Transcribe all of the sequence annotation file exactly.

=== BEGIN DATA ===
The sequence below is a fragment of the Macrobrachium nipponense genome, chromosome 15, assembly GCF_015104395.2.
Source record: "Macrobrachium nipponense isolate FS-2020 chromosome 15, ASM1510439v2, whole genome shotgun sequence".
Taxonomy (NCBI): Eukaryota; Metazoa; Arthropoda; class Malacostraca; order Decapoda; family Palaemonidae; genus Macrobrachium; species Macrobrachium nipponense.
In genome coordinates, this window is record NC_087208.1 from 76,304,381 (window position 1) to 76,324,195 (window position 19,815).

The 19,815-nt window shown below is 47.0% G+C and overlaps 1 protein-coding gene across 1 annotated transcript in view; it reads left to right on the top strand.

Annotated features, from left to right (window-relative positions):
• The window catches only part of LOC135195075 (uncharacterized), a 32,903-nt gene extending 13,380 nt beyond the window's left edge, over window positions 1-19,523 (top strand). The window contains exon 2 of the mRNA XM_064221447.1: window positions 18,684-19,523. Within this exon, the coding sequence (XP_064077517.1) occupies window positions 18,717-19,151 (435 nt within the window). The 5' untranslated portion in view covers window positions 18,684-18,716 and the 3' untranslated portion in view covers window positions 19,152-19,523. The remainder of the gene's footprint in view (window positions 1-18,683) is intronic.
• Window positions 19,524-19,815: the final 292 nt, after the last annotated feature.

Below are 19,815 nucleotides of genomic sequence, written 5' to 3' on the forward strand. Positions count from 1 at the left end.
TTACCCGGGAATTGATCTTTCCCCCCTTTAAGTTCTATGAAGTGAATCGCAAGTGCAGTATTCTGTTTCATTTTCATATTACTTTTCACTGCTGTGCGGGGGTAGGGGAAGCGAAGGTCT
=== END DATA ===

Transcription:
The sequence below is a fragment of the Macrobrachium nipponense genome, chromosome 15, assembly GCF_015104395.2.
Source record: "Macrobrachium nipponense isolate FS-2020 chromosome 15, ASM1510439v2, whole genome shotgun sequence".
Taxonomy (NCBI): Eukaryota; Metazoa; Arthropoda; class Malacostraca; order Decapoda; family Palaemonidae; genus Macrobrachium; species Macrobrachium nipponense.
In genome coordinates, this window is record NC_087208.1 from 76,304,381 (window position 1) to 76,324,195 (window position 19,815).

The 19,815-nt window shown below is 47.0% G+C and overlaps 1 protein-coding gene across 1 annotated transcript in view; it reads left to right on the top strand.

Annotated features, from left to right (window-relative positions):
• The window catches only part of LOC135195075 (uncharacterized), a 32,903-nt gene extending 13,380 nt beyond the window's left edge, over window positions 1-19,523 (top strand). The window contains exon 2 of the mRNA XM_064221447.1: window positions 18,684-19,523. Within this exon, the coding sequence (XP_064077517.1) occupies window positions 18,717-19,151 (435 nt within the window). The 5' untranslated portion in view covers window positions 18,684-18,716 and the 3' untranslated portion in view covers window positions 19,152-19,523. The remainder of the gene's footprint in view (window positions 1-18,683) is intronic.
• Window positions 19,524-19,815: the final 292 nt, after the last annotated feature.

Below are 19,815 nucleotides of genomic sequence, written 5' to 3' on the forward strand. Positions count from 1 at the left end.
TTACCCGGGAATTGATCTTTCCCCCCTTTAAGTTCTATGAAGTGAATCGCAAGTGCAGTATTCTGTTTCATTTTCATATTACTTTTCACTGCTGTGCGGGGGTAGGGGAAGCGAAGGTCT